Tuesday, April 19, 2011

Poisoning the Well of Human Caring

If you're reading this on email, you may want to read the post below first, so you know what I'm referring to here.

Image credit: Empathic Perspectives (and I am so hoping this is photoshopped....)

I've had a lovely email from a reader. So, I'm clarifying, since I think email war might be  counterproductive, that yes, I am actually audacious enough to be saying that I think that poisoning trust, empathy and concern for your fellow humans among children and youth has the capacity to be more deleterious than being dead in the Japanese earthquake. Because when you're dead, you're dead. If you're dead, your suffering is at an end. Done deal, over and out. Of course, the people who are left behind, having lost homes and loved ones, suffer greatly. But will you trust non-profits and NGOs enough to donate to their cause?* What does large scale non-profit fraud of one agency do to your willingness to donate to another? Does predisposing young people to being distrustful and unwilling to contribute to a greater common good really have an effect? (I can tell you in ultra-small sample size,  what my 15 year old now thinks about his "wasted" total $20 donation to Pennies for Peace, his future likelihood of wanting to donate to non-profits and my sincere hope that he's non-representative but my firm suspicion that he's going to be quite representative and therefore my hope that you, my Reader, never have need of aid from this upcoming generation: "Why bother?")  Because when you suffer adversity, be it because of earthquakes or tsunamis or people bombing and marching into your country because it's been hijacked by religious militants who want to foment hatred, keep your women ignorant, treat them egregiously and in which you may endure all manner of ongoing suffering every single waking moment of your vastly-diminished-compared-to-other-cultures lifespan, you might want to think that someone, somewhere, would give enough of a damn about other people on this planet to offer a helping hand if they could spare a dime. Or, as it were, a penny. So, um, yeah. Harm potentially much greater when you teach your youth that it isn't worth trying to help their fellow man because the guy collecting funds is probably just a con artist, committing fraud. Which is part of the whole point of the piece. If you erode people's capacity to care or trust enough to help their fellow man, where will we all be?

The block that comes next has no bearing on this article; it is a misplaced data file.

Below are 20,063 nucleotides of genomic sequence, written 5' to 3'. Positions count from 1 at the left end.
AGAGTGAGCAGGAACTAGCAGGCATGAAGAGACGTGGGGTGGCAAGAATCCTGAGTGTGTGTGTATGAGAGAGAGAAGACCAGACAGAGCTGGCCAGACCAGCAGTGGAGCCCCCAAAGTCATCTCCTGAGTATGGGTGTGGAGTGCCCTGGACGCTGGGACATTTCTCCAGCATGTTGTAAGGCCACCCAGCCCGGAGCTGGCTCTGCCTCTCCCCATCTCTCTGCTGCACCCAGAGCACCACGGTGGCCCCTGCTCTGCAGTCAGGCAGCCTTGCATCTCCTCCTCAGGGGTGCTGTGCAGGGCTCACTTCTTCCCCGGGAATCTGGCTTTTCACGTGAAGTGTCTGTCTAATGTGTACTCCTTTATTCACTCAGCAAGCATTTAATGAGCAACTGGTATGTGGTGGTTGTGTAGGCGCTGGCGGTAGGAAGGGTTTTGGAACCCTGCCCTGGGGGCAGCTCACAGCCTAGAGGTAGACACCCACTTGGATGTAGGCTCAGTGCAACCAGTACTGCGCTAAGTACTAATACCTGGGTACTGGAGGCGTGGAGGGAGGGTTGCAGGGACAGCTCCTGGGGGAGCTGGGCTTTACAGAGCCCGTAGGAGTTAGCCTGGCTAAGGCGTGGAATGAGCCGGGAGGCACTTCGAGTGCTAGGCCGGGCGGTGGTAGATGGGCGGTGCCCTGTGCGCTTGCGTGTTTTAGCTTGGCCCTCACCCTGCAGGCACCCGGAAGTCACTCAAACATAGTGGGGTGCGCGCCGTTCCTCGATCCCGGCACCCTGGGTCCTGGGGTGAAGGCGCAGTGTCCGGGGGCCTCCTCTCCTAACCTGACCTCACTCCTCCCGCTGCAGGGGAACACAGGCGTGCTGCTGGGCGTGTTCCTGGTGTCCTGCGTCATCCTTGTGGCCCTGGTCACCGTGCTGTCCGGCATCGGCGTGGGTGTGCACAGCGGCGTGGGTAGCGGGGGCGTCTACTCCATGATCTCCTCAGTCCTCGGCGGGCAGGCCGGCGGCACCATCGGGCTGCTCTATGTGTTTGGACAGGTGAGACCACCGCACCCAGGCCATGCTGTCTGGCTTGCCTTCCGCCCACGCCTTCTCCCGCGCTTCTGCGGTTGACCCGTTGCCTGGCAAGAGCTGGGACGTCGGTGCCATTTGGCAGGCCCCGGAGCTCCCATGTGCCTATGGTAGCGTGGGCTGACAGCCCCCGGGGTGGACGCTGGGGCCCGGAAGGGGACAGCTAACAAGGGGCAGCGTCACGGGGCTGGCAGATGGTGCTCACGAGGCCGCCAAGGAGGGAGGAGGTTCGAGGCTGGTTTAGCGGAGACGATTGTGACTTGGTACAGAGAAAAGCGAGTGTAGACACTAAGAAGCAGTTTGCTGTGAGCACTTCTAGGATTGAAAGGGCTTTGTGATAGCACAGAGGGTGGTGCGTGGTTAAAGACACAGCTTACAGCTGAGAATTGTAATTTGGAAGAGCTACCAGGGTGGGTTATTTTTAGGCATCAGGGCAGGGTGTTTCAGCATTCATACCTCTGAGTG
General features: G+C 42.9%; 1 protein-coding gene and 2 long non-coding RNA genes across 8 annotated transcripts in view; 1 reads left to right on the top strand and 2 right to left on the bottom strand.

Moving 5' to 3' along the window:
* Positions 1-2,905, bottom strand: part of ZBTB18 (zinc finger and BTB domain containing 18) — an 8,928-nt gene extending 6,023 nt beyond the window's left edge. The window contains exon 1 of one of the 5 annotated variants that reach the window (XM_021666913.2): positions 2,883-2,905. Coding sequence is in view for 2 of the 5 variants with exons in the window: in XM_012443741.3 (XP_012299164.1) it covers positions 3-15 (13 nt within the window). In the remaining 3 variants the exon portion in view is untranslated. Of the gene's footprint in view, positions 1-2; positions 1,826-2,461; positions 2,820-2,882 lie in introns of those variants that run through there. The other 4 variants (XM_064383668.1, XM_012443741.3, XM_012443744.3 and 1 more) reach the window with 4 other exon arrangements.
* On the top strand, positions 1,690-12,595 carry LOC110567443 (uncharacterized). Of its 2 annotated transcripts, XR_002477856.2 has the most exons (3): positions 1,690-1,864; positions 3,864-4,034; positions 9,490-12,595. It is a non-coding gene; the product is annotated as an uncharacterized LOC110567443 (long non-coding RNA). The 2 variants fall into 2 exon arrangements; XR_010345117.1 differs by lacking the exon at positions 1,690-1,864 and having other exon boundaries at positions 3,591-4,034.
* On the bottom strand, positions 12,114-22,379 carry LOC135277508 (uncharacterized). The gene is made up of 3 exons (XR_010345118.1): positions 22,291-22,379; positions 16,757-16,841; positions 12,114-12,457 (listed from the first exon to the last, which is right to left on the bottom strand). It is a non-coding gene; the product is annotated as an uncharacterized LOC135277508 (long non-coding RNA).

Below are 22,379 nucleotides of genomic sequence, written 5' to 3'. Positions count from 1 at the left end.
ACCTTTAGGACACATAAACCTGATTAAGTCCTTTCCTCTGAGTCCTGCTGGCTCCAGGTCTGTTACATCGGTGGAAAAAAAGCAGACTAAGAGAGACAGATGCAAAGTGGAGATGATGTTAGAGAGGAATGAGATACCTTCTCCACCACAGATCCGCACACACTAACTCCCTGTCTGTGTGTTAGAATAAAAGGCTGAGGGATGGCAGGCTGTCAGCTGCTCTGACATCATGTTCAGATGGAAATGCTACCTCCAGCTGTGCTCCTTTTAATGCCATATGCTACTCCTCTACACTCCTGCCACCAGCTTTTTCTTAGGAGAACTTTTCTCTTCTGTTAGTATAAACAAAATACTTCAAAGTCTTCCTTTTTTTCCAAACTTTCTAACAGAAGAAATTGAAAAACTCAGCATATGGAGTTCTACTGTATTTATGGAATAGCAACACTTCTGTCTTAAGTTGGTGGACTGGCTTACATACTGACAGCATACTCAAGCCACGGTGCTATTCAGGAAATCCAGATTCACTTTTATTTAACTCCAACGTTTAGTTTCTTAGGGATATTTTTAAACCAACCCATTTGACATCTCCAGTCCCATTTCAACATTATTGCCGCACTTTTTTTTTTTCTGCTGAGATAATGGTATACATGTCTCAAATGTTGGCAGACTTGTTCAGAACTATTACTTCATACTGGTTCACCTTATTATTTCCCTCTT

As to how big a deal Greg Mortenson had become? Nominated for the Nobel Peace Prize in 2009 and 2010 by members of Congress. Your president gave him $100,000 from his Nobel Peace Prize funds. Three Cups of Tea, Mortensen's first book and bestselling memoir, helped to found and raise $60M USD for the Central Asia Institute. Some of that money came from kids and schools. One of my GAL kids gave money because she thought it was "the Christian thing to do." (Like kids in foster care have money to burn???? “In 2009, schoolchildren donated $1.7 million to Pennies for Peace. But CAI’s total 2009 outlay for the things P4P is supposed to pay for—teachers’ salaries, student scholarships, school supplies, basic operating expenses—amounted to a paltry $612,000." - Jon Krakauer) People who could ill afford it gave to this cause. And they were burned. Money from those funds was evidently funneled directly into promoting Mortensen's books under the guise of such promotion being "outreach" and "fundraising". Some of that fundraising was travel, which required private jets, of course. ("In 2009 CAI spent more than $1 million to promote sales of Three Cups of Tea and Stones Into Schools, and another $1.4 million to fly Mortenson around in chartered jets.” - Michelle Goldberg) Profits from the sales of the books do not go to the CAI, however. Did I mention Mortensen's nice spread in Bozeman yet? I'm sure you get the picture. 

Yes, he founded and supported, with his voice, a magnificent cause.

But let me tell you, if you read Krakauer's article, it also supported him.

Let us hope that the magnificent cause survives the storm. Because it will be a travesty if Greg Mortensen's future of possible fraud charges (a rolling stone, when sticky gathers moss) impacts the public's trust for programs like those that CAI has promoted and been strongly associated with. Actually, agencies that had partnered with CAI are reportedly fleeing the association.

Who can blame them?

And for the record, the Japan mention? That link was to the Global Giving Fund for Japan. But here's another one, for the Japanese Red Cross Society. So, um, how cynical and apathetic are you? You could donate if you're feeling so inclined.

Anyway, yeah, I'm cynical. But no, I'm not apathetic yet. I still believe in universal healthcare, food stamps for the hungry, better mental healthcare, support for persons with disabilities and educating girls as a means to better some of the most impoverished and adverse places on this planet. I still believe in otters, puppies and kittens, Nick Kristof and Sheryl Wudunn and countless causes to aid people in some of the most difficult places to live on this planet.

In spite of my vast disappointment in Mortensen.

*I am not even going to get into the whole business of whether people are more willing to donate to causes in more Westernized countries like Japan than they are in Congo, Indonesia, Afghanistan or Haiti. Can't. Go. There. Right. Now.

© Bright Nepenthe, 2011

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